Ullman, Ellen. Close to the Machine: Technophilia and Its Discontents. San Francisco: City Lights Books, 1997.

Ullman managed a project to developed a system for a department serving individuals with AIDS. The director of the department told Ullman that she wanted cross-checks on funding sources, billings and contract compliance. She tried to convince the director that this was a bad idea, since "the machine cannot keep rounded edges; that its dumb, declarative nature could not comprehend the small, chaotic accommodations to reality which kept human systems running." The director was quite insistent, however, and "the system became the justification for the system. We collected data, therefore it had to be 'good' data. And since we could link one database to another, since it was possible to cross-check data here with data there, well, we should link them. And what was designed to store patients' information as a service for them, had somehow become the property of the 'people paying for this system'—an agency of the federal government."

Ullman explains that the director "succumbed to the fever of the system. As a product manager once told me, 'I've never seen anyone with two systems who didn't want us to hook them together.'" An earlier customer wanted her to set up a system that would monitor the keystrokes of his employees, since it would be so easy to do. Such experiences made Ullman increasingly aware of the division between building code and the social reality in which they are used. For a manager of software development projects, this awareness is a mixed blessing.

"It was easier when I didn't have to think about the real-world effect of my work." Through an account of her own work and life experiences, Ullman provides an interesting window into the mindset of software engineering. She describes the way programmers thrive on "disappearing into the code" and they ways in which this can often create a significant divide between those building software and those who market, manage and use it. This is partially due to misguided but commonly adopted development methodologies, which usually do not involve the users until the software is half-written. It is also due to much more fundamental characteristics about how an engineer must think in order to build reliable, efficient and stable software. In the conceptual realm of programming — what Ullman calls "that place" and "the code zone" — "thought is telegraphic and exquisitely precise."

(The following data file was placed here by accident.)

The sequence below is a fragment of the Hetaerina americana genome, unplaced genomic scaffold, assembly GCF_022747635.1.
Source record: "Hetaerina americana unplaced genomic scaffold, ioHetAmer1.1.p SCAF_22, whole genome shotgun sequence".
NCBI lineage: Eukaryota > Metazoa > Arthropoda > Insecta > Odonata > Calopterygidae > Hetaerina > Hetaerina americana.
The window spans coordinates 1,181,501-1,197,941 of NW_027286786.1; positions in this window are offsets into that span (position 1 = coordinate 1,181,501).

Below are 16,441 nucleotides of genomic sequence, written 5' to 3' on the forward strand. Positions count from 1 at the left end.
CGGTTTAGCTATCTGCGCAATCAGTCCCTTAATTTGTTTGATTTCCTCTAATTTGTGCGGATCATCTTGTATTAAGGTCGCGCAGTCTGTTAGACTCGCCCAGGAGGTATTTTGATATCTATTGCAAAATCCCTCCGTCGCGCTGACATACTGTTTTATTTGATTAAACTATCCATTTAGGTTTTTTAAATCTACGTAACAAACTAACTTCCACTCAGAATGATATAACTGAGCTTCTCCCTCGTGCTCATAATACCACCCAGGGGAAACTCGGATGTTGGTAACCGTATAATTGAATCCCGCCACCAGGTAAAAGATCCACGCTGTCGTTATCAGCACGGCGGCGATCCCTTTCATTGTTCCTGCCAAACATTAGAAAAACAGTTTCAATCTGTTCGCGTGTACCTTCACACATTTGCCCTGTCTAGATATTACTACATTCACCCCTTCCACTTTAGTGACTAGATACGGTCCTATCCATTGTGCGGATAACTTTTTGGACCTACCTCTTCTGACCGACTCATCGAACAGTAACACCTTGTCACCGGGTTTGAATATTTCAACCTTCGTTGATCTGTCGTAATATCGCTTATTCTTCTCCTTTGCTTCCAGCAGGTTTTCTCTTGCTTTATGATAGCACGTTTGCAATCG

Such thinking is an asset from a technological viewpoint, but serious problems arise when "human needs must cross the line into code. They must pass through this semipermeable membrane where urgency, fear, and hope are filtered out, and only reason travels across." Human activity is based on innumerable subtle attributes, each of which "must be denatured in its crossing to the machine, or else the system will die." System requirements that seem quite simple and obvious to a business manager are often far too imprecise when translated into code. Since computers lack the human ability to "leap over small misunderstandings," minute details must be specified explicitly and consistently.

"As the months of coding go on, the irregularities of human thinking start to emerge." It is then up to the programmer to resolve the vagueness and ambiguities. They can and often do ask for clarification from others (analysts, managers, end users), but the answers to specific implementation issues are often completely absent, vague, ambiguous or contradictory. Unrealistic deadlines exert extreme pressure to release a working system and are often not changed when they should be. Ultimately, the programmer must "retreat into some private interior space, closer to the machine, where things can be accomplished."


Everyone involved in the development and implementation of computer systems should be aware of these issues. As end users and those investing in new systems, we should remain aware of the following:

  • No set of requirements documents or system specifications will be logically complete from a software engineering perspective. Whenever a process is implemented through a computer system, those developing the system must use their own discretion in resolving many of the details.
  • Programmers and end users use different language and think in different ways. Conversations will be much easier after recognizing this.
  • Though getting "close to the machine" is essential for software development, it is important not to conflate the technologically possible with the desirable. Some types of data simply should not be collected and many tasks should not be implemented through ICTs.

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